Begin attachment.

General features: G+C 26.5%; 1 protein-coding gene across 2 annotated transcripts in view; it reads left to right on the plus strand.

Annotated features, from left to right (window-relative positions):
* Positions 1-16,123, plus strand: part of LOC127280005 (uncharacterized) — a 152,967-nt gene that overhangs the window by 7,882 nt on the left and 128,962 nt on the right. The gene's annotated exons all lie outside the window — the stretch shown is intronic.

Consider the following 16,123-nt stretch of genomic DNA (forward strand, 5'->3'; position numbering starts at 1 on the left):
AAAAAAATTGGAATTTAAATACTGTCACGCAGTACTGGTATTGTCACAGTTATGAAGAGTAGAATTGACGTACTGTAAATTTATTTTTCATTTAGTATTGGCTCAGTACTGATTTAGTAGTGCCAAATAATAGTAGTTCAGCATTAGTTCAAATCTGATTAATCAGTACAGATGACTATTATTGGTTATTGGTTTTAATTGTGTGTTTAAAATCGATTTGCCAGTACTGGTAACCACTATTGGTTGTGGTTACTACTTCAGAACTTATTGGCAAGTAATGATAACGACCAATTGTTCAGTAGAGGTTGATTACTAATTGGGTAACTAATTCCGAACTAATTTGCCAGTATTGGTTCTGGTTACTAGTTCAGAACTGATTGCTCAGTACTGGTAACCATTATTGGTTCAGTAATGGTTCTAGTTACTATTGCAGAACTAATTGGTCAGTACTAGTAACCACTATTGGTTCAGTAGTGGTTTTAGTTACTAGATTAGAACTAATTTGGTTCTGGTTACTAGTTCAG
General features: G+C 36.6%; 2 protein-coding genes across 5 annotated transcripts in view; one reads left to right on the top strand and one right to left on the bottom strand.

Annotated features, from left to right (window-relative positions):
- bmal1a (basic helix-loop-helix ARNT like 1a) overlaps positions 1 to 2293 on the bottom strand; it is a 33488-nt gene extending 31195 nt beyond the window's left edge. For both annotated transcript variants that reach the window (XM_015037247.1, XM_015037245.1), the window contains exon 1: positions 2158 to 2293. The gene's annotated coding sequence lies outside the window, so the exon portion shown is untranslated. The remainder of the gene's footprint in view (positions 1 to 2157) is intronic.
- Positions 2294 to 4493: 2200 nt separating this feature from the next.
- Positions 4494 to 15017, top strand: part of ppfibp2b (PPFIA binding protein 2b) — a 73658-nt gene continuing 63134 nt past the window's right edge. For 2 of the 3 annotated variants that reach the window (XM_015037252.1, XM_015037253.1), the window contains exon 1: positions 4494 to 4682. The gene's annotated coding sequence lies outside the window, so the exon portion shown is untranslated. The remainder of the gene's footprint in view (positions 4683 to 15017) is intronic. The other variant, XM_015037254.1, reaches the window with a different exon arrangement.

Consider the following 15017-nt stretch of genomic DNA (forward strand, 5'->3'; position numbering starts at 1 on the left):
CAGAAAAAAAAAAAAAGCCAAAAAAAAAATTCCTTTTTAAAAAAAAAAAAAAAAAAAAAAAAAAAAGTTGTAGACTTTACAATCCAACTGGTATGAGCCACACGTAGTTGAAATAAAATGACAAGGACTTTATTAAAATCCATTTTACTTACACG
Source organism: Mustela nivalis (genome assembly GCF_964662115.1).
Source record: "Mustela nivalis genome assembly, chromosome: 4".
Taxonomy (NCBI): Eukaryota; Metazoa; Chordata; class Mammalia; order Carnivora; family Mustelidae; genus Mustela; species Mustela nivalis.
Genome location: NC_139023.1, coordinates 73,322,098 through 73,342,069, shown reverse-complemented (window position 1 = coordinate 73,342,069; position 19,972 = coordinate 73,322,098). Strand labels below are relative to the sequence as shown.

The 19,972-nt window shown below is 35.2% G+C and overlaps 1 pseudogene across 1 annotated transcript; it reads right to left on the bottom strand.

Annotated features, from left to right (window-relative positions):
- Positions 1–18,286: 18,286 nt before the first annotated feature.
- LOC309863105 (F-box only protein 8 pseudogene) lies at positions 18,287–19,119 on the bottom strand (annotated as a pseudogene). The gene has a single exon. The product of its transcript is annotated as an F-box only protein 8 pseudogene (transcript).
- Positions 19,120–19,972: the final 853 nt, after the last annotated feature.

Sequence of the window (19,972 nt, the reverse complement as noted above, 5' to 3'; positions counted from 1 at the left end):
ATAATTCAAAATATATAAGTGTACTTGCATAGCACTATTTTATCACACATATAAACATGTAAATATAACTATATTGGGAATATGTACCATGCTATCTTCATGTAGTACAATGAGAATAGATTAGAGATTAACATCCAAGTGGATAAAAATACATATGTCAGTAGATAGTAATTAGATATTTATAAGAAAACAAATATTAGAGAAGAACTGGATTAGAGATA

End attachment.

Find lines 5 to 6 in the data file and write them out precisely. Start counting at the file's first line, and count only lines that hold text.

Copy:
AAAAAAATTGGAATTTAAATACTGTCACGCAGTACTGGTATTGTCACAGTTATGAAGAGTAGAATTGACGTACTGTAAATTTATTTTTCATTTAGTATTGGCTCAGTACTGATTTAGTAGTGCCAAATAATAGTAGTTCAGCATTAGTTCAAATCTGATTAATCAGTACAGATGACTATTATTGGTTATTGGTTTTAATTGTGTGTTTAAAATCGATTTGCCAGTACTGGTAACCACTATTGGTTGTGGTTACTACTTCAGAACTTATTGGCAAGTAATGATAACGACCAATTGTTCAGTAGAGGTTGATTACTAATTGGGTAACTAATTCCGAACTAATTTGCCAGTATTGGTTCTGGTTACTAGTTCAGAACTGATTGCTCAGTACTGGTAACCATTATTGGTTCAGTAATGGTTCTAGTTACTATTGCAGAACTAATTGGTCAGTACTAGTAACCACTATTGGTTCAGTAGTGGTTTTAGTTACTAGATTAGAACTAATTTGGTTCTGGTTACTAGTTCAG
General features: G+C 36.6%; 2 protein-coding genes across 5 annotated transcripts in view; one reads left to right on the top strand and one right to left on the bottom strand.